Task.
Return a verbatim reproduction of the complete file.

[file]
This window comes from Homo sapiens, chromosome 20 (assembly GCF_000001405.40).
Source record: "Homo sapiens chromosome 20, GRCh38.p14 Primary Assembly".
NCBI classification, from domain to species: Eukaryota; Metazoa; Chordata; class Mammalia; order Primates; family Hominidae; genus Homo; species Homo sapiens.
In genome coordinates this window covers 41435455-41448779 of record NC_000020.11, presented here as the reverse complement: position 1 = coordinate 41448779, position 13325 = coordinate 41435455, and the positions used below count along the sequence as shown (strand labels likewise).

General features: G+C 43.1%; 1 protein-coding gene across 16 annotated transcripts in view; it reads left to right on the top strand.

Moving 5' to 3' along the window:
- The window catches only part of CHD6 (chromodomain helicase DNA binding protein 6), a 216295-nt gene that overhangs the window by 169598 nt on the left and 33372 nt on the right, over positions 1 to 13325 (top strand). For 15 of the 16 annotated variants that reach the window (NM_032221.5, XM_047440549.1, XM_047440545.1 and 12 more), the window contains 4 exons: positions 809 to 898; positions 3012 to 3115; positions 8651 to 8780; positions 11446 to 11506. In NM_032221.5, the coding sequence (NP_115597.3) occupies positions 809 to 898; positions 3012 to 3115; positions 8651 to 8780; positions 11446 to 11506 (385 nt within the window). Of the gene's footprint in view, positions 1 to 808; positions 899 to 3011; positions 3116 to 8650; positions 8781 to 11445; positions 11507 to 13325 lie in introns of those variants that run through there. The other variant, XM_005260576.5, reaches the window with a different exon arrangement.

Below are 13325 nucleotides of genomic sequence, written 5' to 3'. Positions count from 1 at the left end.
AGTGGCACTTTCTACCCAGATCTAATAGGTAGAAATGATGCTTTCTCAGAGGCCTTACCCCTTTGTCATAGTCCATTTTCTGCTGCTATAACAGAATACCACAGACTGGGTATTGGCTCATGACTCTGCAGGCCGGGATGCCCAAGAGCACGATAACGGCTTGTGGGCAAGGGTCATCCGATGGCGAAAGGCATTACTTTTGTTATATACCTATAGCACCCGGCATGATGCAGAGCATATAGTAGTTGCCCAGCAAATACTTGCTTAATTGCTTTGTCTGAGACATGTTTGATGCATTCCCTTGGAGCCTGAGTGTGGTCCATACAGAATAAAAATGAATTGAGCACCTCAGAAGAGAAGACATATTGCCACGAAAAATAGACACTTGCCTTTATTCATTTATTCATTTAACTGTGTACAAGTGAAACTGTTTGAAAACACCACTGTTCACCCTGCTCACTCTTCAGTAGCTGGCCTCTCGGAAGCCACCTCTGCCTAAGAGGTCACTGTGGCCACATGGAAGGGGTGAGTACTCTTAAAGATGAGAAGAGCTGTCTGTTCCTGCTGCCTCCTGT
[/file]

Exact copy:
This window comes from Homo sapiens, chromosome 20 (assembly GCF_000001405.40).
Source record: "Homo sapiens chromosome 20, GRCh38.p14 Primary Assembly".
NCBI classification, from domain to species: Eukaryota; Metazoa; Chordata; class Mammalia; order Primates; family Hominidae; genus Homo; species Homo sapiens.
In genome coordinates this window covers 41435455-41448779 of record NC_000020.11, presented here as the reverse complement: position 1 = coordinate 41448779, position 13325 = coordinate 41435455, and the positions used below count along the sequence as shown (strand labels likewise).

General features: G+C 43.1%; 1 protein-coding gene across 16 annotated transcripts in view; it reads left to right on the top strand.

Moving 5' to 3' along the window:
- The window catches only part of CHD6 (chromodomain helicase DNA binding protein 6), a 216295-nt gene that overhangs the window by 169598 nt on the left and 33372 nt on the right, over positions 1 to 13325 (top strand). For 15 of the 16 annotated variants that reach the window (NM_032221.5, XM_047440549.1, XM_047440545.1 and 12 more), the window contains 4 exons: positions 809 to 898; positions 3012 to 3115; positions 8651 to 8780; positions 11446 to 11506. In NM_032221.5, the coding sequence (NP_115597.3) occupies positions 809 to 898; positions 3012 to 3115; positions 8651 to 8780; positions 11446 to 11506 (385 nt within the window). Of the gene's footprint in view, positions 1 to 808; positions 899 to 3011; positions 3116 to 8650; positions 8781 to 11445; positions 11507 to 13325 lie in introns of those variants that run through there. The other variant, XM_005260576.5, reaches the window with a different exon arrangement.

Below are 13325 nucleotides of genomic sequence, written 5' to 3'. Positions count from 1 at the left end.
AGTGGCACTTTCTACCCAGATCTAATAGGTAGAAATGATGCTTTCTCAGAGGCCTTACCCCTTTGTCATAGTCCATTTTCTGCTGCTATAACAGAATACCACAGACTGGGTATTGGCTCATGACTCTGCAGGCCGGGATGCCCAAGAGCACGATAACGGCTTGTGGGCAAGGGTCATCCGATGGCGAAAGGCATTACTTTTGTTATATACCTATAGCACCCGGCATGATGCAGAGCATATAGTAGTTGCCCAGCAAATACTTGCTTAATTGCTTTGTCTGAGACATGTTTGATGCATTCCCTTGGAGCCTGAGTGTGGTCCATACAGAATAAAAATGAATTGAGCACCTCAGAAGAGAAGACATATTGCCACGAAAAATAGACACTTGCCTTTATTCATTTATTCATTTAACTGTGTACAAGTGAAACTGTTTGAAAACACCACTGTTCACCCTGCTCACTCTTCAGTAGCTGGCCTCTCGGAAGCCACCTCTGCCTAAGAGGTCACTGTGGCCACATGGAAGGGGTGAGTACTCTTAAAGATGAGAAGAGCTGTCTGTTCCTGCTGCCTCCTGT